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Book release: PHP for the Web

Written by Matthias Noback / Original link on Jun. 16, 2020

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While Advanced Web Application Architecture is still a work in progress, I decided to release another project in the meantime: a book for beginning PHP developers called PHP for the Web.

Of course, there are PHP books for beginners, but most of them aren't very concise. They cover many related topics like relational databases, CLI applications, and sending emails. I wanted to write a book that only shows what makes PHP so special when it comes to web development.

Writing this book took me back to the beginning of my own programming career in 2002. Many things have changed since then, but surprisingly many things are still the same too!

The biggest change when it comes to dealing with the web in PHP: we now have frameworks. This is obviously a good thing, since it has made our applications much more secure. For instance, in 2002 I wasn't aware of the need for output escaping, or to escape parameters in my SQL queries, and I didn't know that I should protect TinyMCE's upload script against anonymous file uploads...

On the other hand frameworks hide so many of the lower-level details that I dare to say that many PHP developers today don't know how it all works under the hood. What are cookies and how do they work? What's the difference between PHP errors and exceptions? What is $_FILES and how can I use it?

This new book, PHP for the Web explains it all in over 200 pages.

If you're thinking about learning PHP to build web applications, use the following link to get the book for just $9: https://leanpub.com/learning-php-for-the-web-without-a-framework/c/RELEASE_DAY And if you know someone who thinks about learning PHP, forward this link to them as well!

Here's the table of contents to give you an idea of what's in there. If you want to read a sample, go to the landing page and click on Read Free Sample.

  1. Serving resources
    • Serving an index.html file with the built-in web server
    • The project root should not be the document root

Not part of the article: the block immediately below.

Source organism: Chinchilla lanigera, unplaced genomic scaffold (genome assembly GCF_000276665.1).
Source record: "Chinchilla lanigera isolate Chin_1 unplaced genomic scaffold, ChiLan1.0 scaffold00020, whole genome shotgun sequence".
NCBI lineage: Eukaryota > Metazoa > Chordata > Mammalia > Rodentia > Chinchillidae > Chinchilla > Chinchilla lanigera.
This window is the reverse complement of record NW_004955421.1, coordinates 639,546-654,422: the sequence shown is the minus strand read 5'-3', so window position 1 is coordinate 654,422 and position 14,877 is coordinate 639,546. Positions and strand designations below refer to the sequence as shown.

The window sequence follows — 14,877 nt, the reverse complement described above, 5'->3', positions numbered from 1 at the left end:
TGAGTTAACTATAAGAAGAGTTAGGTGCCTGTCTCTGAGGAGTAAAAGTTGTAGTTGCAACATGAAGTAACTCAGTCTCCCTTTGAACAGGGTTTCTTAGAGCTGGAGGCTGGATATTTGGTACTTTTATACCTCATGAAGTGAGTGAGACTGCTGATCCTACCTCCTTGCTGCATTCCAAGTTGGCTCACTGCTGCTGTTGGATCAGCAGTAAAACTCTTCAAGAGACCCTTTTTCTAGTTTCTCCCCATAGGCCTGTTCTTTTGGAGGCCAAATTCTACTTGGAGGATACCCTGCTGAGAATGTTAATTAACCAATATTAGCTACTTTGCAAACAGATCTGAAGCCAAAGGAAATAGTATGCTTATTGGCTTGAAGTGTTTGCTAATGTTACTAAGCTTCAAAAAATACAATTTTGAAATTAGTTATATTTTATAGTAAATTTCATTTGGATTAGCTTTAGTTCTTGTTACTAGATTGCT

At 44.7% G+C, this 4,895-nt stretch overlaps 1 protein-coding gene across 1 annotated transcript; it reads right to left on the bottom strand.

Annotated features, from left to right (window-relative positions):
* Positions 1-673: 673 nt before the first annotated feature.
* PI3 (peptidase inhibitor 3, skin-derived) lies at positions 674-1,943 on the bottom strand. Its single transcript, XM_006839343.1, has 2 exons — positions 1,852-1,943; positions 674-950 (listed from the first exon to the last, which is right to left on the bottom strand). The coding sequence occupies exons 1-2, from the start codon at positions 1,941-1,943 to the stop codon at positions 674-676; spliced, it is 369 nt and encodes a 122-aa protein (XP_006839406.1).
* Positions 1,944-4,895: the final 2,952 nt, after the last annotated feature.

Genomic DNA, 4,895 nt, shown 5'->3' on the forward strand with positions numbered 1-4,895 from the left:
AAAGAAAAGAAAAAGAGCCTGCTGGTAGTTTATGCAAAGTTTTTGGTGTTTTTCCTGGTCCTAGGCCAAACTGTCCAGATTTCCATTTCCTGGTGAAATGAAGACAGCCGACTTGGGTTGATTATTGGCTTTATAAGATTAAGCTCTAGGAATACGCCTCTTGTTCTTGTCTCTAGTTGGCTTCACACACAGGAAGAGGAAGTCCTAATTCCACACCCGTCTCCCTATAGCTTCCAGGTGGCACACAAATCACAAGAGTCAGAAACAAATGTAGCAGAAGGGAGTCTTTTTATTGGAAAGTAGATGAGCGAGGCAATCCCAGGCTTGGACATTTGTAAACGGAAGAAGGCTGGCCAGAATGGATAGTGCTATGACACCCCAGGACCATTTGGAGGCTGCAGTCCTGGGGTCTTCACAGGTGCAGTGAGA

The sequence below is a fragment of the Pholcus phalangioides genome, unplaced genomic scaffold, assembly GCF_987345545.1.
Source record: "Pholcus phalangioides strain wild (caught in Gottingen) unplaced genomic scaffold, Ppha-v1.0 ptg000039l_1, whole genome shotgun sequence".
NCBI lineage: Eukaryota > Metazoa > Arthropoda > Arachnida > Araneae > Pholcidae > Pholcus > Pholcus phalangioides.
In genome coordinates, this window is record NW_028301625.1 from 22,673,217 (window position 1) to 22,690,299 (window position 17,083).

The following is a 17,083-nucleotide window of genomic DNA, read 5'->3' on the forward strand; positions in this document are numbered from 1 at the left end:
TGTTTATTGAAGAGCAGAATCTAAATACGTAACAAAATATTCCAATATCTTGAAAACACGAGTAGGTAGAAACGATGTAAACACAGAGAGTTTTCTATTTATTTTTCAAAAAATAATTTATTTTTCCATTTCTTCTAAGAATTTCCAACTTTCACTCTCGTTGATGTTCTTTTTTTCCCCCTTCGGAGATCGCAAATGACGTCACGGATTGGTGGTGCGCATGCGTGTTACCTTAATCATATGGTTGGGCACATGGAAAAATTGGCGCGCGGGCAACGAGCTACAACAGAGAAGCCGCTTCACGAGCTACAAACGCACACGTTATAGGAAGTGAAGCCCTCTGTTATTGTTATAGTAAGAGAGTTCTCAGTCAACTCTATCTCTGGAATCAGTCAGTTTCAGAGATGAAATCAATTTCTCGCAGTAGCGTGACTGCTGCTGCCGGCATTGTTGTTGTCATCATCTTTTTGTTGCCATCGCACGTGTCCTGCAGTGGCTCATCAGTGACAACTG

• Communication between the browser and the server
  2. Serving PHP scripts
    • The response: status, headers and body
    • Linking to other pages
    • Passing values between requests
    • user input can’t be trusted
  3. Forms
    • Submitting form data as query parameters
    • Always use output escaping
    • Adding a select element to the form
    • Submitting data via the request body
  4. Cookies
    • Setting a cookie
    • Using a cookie
    • Redirecting after processing a POST request
  5. Sessions
    • Session files and serialized data
    • Flash messages
    • Using flash messages everywhere
  6. Authentication
    • Setting up a login form
    • Logging out
  7. Project structure
    • Header and footer snippets
    • Bootstrapping
    • Routing
  8. CRUD part 1: Create
    • Saving JSON-encoded data in a file
    • Adding a tour
    • Form validation
    • Listing tours
  9. CRUD part 2: The rest
    • Introducing some reusable elements
    • Editing tour data
    • Deleting tours
  10. File uploads
    • Uploading a file
    • Showing the uploaded picture
    • Form validation for file uploads
  11. Error handling
    • Producing an error
    • Using different configuration settings in production
    • PHP errors
  12. Automated testing
    • Using Composer to install testing tools
    • Creating our first browser test
    • Starting with a clean slate
  13. Conclusion

Now go get your copy!

matthiasnoback

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